Posts Tagged ‘Galeano’

Walls Of Common Lies

August 21, 2014

The legitimate kings were Henry V and Henry VI, kings of England and France, Paris and London. The contender a teenager was promoting was both illegitimate, and a public enemy. Such is the true history of Joan of Arc. Don’t expect one French out of a hundred to suspect it, six centuries later. Too happy, or so it seems, to have enjoyed another four centuries of war between Paris and London.

It is so easy to slip into propaganda, when brandishing history. Let me illustrate this further.

Century of Disaster Riddles, Lies, and Lives — from Fidel Castro and Muhammad Ali to Albert Einstein and Barbie By Eduardo Galeano

[The following passage is excerpted from Eduardo Galeano’s history of humanity, Mirrors.] In an aphorism Galeano imbues some “walls” with malfeasance, while insinuating that the Iron Curtain was not such a terrible thing. He vastly underestimates the unjustifiable length and lethality of the Soviets’ fascist contraption (by orders of magnitude). To trick us Galeano confuses the “Iron Curtain” (thousands of kilometers long) and the “Berlin Wall” (part of the preceding, but just inside a particular city).

The Almoravide Empire Justifies Several Contemporary Walls

The Almoravide Empire Justifies Several Contemporary Walls

Here is Galeano:

Walls

“The Berlin Wall made the news every day. From morning till night we read, saw, heard: the Wall of Shame, the Wall of Infamy, the Iron Curtain…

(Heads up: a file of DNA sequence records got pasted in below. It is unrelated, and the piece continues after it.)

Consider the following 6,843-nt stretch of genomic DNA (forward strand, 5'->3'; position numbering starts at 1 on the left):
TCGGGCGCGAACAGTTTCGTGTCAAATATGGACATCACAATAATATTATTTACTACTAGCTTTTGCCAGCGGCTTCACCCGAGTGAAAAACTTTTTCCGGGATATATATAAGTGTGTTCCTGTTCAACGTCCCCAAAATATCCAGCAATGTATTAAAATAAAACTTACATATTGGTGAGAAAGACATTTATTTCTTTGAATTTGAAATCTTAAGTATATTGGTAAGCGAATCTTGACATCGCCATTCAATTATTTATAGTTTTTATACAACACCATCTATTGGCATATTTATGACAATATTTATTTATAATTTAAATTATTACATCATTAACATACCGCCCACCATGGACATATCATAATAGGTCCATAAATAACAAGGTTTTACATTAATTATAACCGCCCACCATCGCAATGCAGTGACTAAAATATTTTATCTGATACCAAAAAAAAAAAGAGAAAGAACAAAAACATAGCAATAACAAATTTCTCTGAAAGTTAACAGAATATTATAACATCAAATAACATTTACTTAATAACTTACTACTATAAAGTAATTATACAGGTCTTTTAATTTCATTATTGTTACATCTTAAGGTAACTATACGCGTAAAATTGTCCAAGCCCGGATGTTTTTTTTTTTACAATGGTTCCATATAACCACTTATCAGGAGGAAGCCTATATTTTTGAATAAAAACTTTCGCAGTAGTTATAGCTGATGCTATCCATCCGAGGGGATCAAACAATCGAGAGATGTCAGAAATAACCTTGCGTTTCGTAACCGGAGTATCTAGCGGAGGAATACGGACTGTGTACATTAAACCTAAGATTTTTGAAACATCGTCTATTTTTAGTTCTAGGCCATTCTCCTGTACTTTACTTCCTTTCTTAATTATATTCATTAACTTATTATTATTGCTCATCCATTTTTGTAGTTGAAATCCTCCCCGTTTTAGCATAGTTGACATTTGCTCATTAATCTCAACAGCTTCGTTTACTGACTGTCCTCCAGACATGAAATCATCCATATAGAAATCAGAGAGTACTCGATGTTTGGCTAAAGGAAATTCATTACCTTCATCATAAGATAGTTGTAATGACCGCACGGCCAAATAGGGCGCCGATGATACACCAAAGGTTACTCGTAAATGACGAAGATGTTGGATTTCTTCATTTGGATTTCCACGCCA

In the end, a wall which deserved to fall fell. But other walls sprouted and continue sprouting across the world. Though they are much larger than the one in Berlin, we rarely hear of them.

Little is said about the wall the United States is building along the Mexican border, and less is said about the barbed-wire barriers surrounding the Spanish enclaves of Ceuta and Melilla on the African coast.

Practically nothing is said about the West Bank Wall, which perpetuates the Israeli occupation of Palestinian lands and will be 15 times longer than the Berlin Wall. And nothing, nothing at all, is said about the Morocco Wall, which perpetuates the seizure of the Saharan homeland by the kingdom of Morocco, and is 60 times the length of the Berlin Wall.

Why are some walls so loud and others mute?”

The answer is simple: different walls, different situations. The Berlin Wall was a thundering lie, for all to hear. Other walls can reveal very loud truths, whom nobody in position of intellectual domination wants others to hear.

Why, for example, if Europe is such an horrendous colonialist, and America such a terrible imperialist, are the multitude so keen to shred themselves upon rows after rows of ten meter high razor blades fences as in Ceuta and Melilla? We need truths to explain those facts. Why Africans such lemmings throwing themselves across the sea towards the land of their oppressors and enslavers? Why so suicidal?

To each offense, a defense. Tied up together by causality, offenses and defense are, nevertheless, exact opposites. Somebody’s unjust aggression is someone else’s just war.

I have never heard of Eduardo Galeano before Paul Handover and “Tomdispatch”. I will try to get his book, I love different perspectives, challenges, and, especially, questions I can answer.

Writing about history is a heavy fate. It’s indeed easy to slip into commonality, Common Wisdom, that is, most often, propaganda. Unknowingly.

For example, Galeano implies that Alan Turing committed suicide because of the victimization he was submitted to, as a homosexual. Sounds good on the surface, and it is Conventional Wisdom (so Galeano repeats it, like a good, book selling parrot).